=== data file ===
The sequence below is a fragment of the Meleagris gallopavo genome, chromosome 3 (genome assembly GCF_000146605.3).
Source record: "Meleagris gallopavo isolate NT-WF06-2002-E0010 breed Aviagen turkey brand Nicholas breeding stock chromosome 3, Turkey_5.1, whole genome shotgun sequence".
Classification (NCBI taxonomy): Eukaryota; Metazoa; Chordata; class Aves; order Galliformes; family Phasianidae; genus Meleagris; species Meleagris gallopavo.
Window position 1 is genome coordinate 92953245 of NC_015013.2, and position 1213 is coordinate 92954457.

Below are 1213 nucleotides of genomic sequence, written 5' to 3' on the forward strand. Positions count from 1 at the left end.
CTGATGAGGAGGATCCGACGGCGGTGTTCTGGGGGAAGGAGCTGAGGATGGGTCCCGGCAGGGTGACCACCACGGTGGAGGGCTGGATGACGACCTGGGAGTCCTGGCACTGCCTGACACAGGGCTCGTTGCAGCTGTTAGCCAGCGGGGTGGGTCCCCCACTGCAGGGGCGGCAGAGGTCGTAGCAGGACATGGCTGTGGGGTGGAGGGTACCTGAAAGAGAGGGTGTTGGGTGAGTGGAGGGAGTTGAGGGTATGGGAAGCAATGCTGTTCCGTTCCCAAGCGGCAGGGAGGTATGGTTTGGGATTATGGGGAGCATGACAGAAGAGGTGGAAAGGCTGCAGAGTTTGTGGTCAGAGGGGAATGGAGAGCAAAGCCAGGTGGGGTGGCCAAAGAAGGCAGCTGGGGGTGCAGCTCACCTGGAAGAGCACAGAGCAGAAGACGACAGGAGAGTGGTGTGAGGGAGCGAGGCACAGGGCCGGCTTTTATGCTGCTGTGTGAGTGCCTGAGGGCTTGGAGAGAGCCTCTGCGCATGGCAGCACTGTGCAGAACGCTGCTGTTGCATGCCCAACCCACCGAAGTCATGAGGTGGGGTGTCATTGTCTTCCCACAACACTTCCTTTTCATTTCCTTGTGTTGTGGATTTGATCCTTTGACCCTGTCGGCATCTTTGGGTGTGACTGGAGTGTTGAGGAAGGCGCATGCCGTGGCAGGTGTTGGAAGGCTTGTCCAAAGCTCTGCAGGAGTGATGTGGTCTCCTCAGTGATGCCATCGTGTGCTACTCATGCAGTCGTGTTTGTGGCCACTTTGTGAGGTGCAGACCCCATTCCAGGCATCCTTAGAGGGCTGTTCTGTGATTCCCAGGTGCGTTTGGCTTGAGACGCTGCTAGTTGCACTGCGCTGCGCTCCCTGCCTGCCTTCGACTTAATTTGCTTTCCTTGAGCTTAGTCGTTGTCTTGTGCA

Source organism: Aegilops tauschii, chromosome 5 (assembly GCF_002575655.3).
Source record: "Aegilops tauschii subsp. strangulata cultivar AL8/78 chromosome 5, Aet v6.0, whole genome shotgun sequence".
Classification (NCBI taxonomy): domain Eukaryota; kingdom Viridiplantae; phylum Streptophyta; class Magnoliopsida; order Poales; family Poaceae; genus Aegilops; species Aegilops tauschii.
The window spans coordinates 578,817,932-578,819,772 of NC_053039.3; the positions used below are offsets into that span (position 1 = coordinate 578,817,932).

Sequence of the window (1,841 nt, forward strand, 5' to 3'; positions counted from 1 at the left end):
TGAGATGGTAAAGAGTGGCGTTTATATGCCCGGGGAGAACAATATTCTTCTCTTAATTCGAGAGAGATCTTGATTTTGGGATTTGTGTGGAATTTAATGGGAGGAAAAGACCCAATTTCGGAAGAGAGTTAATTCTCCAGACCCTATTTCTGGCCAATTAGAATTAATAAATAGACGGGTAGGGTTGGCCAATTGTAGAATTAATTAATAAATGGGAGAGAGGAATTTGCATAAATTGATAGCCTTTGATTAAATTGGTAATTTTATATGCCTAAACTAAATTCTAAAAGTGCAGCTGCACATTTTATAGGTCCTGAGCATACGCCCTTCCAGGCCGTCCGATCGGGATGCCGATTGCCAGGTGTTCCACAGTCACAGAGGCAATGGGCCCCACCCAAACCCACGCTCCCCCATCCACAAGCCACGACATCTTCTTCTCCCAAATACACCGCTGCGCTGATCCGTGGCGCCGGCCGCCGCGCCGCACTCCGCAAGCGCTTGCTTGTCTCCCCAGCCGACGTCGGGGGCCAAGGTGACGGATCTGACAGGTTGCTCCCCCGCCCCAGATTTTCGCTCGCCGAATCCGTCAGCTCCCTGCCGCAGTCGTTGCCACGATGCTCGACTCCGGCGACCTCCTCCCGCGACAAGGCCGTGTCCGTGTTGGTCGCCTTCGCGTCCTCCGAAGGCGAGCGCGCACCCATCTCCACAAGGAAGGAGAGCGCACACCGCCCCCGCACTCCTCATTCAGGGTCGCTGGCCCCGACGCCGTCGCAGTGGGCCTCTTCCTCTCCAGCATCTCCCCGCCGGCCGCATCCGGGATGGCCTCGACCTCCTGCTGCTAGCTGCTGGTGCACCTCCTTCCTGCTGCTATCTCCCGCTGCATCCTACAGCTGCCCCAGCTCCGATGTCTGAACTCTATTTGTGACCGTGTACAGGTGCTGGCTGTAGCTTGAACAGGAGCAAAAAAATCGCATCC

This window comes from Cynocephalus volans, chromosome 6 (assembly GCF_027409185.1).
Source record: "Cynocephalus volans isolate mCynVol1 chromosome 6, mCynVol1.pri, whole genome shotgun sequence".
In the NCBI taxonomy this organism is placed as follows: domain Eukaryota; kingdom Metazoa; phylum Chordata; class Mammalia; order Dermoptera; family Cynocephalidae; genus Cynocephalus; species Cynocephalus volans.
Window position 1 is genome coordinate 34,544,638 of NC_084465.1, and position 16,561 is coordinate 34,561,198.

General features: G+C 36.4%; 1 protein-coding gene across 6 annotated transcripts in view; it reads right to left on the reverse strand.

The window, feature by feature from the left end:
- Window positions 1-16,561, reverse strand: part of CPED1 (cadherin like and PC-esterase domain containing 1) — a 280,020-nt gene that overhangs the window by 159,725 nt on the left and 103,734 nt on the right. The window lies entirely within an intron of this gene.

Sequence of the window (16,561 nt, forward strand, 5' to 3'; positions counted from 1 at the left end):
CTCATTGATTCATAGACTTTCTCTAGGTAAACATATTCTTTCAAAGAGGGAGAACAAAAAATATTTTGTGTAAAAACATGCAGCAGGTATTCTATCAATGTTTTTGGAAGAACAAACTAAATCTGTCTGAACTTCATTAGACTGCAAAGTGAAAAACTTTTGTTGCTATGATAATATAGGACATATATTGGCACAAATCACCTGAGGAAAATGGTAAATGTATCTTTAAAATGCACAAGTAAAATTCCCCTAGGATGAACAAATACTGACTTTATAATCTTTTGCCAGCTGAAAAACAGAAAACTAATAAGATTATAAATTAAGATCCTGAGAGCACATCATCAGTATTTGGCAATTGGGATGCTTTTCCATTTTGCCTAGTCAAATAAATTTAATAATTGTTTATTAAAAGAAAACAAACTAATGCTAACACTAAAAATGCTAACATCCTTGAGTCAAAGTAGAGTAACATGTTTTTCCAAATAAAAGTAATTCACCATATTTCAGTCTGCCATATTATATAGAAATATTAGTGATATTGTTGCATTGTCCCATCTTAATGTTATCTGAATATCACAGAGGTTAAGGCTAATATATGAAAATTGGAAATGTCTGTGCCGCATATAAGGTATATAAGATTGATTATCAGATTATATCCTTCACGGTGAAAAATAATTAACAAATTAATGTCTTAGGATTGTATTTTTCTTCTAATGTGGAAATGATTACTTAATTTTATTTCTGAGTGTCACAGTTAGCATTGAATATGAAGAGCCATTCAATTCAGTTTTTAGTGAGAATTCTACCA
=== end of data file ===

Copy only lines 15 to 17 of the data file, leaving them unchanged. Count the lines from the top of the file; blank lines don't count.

In the NCBI taxonomy this organism is placed as follows: domain Eukaryota; kingdom Metazoa; phylum Chordata; class Mammalia; order Dermoptera; family Cynocephalidae; genus Cynocephalus; species Cynocephalus volans.
Window position 1 is genome coordinate 34,544,638 of NC_084465.1, and position 16,561 is coordinate 34,561,198.

General features: G+C 36.4%; 1 protein-coding gene across 6 annotated transcripts in view; it reads right to left on the reverse strand.